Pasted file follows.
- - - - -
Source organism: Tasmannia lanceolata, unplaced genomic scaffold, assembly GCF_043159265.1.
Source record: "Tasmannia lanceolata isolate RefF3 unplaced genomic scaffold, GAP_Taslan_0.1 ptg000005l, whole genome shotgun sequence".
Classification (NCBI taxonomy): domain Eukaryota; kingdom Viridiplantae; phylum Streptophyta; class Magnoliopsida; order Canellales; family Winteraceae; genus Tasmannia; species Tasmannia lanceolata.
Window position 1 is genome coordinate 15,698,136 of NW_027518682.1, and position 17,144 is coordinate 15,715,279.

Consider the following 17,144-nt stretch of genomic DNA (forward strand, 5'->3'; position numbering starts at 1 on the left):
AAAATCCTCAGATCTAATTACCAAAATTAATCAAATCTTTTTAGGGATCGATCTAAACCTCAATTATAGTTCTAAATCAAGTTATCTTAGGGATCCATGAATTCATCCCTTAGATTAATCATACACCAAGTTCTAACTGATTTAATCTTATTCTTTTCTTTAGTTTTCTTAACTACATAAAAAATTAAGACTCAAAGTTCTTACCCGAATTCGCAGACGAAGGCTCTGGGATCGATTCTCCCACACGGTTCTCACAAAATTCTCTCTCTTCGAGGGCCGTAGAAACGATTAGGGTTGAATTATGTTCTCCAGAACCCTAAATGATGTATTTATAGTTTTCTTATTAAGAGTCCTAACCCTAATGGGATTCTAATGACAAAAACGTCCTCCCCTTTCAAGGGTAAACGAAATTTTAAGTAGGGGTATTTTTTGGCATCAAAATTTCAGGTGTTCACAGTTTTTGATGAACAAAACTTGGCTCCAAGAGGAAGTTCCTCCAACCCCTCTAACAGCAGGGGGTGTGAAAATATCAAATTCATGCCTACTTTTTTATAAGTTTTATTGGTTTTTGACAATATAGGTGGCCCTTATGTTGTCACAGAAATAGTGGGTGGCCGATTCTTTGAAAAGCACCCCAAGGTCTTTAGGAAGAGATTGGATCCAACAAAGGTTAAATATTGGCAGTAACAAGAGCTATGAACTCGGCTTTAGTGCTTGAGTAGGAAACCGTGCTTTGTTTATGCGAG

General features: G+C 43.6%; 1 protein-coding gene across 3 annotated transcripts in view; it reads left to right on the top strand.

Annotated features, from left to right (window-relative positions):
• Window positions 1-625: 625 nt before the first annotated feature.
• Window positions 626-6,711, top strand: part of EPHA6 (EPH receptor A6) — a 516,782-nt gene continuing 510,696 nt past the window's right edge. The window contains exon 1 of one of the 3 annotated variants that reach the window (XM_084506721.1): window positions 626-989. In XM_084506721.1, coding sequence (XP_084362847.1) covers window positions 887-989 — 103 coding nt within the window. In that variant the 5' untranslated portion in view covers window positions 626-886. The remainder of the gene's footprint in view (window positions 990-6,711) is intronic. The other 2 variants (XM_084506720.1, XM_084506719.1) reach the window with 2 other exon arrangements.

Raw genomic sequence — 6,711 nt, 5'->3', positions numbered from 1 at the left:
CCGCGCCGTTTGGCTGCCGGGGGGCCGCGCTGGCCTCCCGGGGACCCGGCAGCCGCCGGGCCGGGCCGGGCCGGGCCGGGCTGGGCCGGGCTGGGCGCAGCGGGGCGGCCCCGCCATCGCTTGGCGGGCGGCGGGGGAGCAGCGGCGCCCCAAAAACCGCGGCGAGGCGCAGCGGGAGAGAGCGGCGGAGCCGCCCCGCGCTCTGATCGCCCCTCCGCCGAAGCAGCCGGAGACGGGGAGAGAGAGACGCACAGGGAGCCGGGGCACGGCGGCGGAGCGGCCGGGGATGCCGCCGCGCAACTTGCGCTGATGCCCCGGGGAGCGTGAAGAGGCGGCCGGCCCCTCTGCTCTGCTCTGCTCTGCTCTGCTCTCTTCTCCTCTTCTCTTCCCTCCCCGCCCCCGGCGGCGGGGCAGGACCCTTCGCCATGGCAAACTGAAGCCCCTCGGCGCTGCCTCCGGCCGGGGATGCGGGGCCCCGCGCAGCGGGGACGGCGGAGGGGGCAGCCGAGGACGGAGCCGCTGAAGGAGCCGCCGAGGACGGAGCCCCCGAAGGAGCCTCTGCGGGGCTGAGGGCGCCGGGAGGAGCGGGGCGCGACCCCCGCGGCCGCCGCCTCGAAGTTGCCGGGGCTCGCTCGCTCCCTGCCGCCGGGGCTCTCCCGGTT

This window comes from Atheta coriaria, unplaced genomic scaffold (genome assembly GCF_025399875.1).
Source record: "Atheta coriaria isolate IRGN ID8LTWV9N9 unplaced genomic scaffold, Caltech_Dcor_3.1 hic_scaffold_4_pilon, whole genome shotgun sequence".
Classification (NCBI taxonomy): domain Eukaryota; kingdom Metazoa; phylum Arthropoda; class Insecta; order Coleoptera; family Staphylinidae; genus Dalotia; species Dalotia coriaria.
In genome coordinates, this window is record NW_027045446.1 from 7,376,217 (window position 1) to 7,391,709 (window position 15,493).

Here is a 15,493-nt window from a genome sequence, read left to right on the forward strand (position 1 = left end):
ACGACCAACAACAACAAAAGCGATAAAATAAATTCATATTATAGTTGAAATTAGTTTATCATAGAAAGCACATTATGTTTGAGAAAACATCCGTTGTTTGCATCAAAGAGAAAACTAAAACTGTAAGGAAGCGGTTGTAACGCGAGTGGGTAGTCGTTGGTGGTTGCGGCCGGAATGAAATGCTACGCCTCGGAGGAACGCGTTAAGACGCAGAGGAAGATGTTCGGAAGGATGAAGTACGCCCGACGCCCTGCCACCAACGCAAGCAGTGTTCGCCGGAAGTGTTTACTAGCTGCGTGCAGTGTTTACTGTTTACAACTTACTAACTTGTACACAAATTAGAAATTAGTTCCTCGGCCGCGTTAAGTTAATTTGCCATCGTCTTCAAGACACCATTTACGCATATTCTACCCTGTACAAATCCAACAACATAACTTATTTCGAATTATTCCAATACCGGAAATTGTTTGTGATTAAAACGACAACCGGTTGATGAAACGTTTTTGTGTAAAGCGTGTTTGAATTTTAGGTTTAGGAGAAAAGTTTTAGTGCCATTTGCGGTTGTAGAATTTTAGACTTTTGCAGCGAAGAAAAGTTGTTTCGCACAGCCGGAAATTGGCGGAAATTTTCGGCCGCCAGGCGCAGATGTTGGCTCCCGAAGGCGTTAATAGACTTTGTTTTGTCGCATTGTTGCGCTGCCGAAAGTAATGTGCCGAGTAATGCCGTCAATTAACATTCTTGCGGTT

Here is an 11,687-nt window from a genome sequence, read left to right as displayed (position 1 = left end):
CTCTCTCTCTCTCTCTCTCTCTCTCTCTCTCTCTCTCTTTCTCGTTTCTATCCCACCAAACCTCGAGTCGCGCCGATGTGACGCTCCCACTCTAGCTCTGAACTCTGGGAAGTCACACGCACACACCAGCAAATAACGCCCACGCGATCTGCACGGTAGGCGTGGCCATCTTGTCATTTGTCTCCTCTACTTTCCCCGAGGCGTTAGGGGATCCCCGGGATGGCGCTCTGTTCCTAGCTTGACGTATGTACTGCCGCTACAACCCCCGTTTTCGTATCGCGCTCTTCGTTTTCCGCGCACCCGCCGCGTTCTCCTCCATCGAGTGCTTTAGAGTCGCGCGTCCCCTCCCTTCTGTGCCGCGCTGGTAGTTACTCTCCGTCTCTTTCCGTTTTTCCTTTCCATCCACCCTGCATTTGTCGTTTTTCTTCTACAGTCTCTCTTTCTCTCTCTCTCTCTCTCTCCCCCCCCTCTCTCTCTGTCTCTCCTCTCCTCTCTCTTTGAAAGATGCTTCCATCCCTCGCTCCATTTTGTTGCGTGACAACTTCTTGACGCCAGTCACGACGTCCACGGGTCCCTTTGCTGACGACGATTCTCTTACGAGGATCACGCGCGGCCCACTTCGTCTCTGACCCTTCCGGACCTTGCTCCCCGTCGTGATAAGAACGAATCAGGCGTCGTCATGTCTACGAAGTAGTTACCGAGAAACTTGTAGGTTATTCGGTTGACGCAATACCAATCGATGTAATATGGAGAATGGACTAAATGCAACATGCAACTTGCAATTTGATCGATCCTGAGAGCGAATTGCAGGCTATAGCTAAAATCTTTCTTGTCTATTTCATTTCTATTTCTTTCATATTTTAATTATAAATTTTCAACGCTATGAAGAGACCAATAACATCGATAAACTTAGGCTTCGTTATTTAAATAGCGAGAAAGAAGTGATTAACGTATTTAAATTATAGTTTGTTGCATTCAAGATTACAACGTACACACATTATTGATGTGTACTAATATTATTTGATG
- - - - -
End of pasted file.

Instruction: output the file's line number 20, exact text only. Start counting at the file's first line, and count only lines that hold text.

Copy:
CTCTCTCTCTCTCTCTCTCTCTCTCTCTCTCTCTCTCTTTCTCGTTTCTATCCCACCAAACCTCGAGTCGCGCCGATGTGACGCTCCCACTCTAGCTCTGAACTCTGGGAAGTCACACGCACACACCAGCAAATAACGCCCACGCGATCTGCACGGTAGGCGTGGCCATCTTGTCATTTGTCTCCTCTACTTTCCCCGAGGCGTTAGGGGATCCCCGGGATGGCGCTCTGTTCCTAGCTTGACGTATGTACTGCCGCTACAACCCCCGTTTTCGTATCGCGCTCTTCGTTTTCCGCGCACCCGCCGCGTTCTCCTCCATCGAGTGCTTTAGAGTCGCGCGTCCCCTCCCTTCTGTGCCGCGCTGGTAGTTACTCTCCGTCTCTTTCCGTTTTTCCTTTCCATCCACCCTGCATTTGTCGTTTTTCTTCTACAGTCTCTCTTTCTCTCTCTCTCTCTCTCTCCCCCCCCTCTCTCTCTGTCTCTCCTCTCCTCTCTCTTTGAAAGATGCTTCCATCCCTCGCTCCATTTTGTTGCGTGACAACTTCTTGACGCCAGTCACGACGTCCACGGGTCCCTTTGCTGACGACGATTCTCTTACGAGGATCACGCGCGGCCCACTTCGTCTCTGACCCTTCCGGACCTTGCTCCCCGTCGTGATAAGAACGAATCAGGCGTCGTCATGTCTACGAAGTAGTTACCGAGAAACTTGTAGGTTATTCGGTTGACGCAATACCAATCGATGTAATATGGAGAATGGACTAAATGCAACATGCAACTTGCAATTTGATCGATCCTGAGAGCGAATTGCAGGCTATAGCTAAAATCTTTCTTGTCTATTTCATTTCTATTTCTTTCATATTTTAATTATAAATTTTCAACGCTATGAAGAGACCAATAACATCGATAAACTTAGGCTTCGTTATTTAAATAGCGAGAAAGAAGTGATTAACGTATTTAAATTATAGTTTGTTGCATTCAAGATTACAACGTACACACATTATTGATGTGTACTAATATTATTTGATG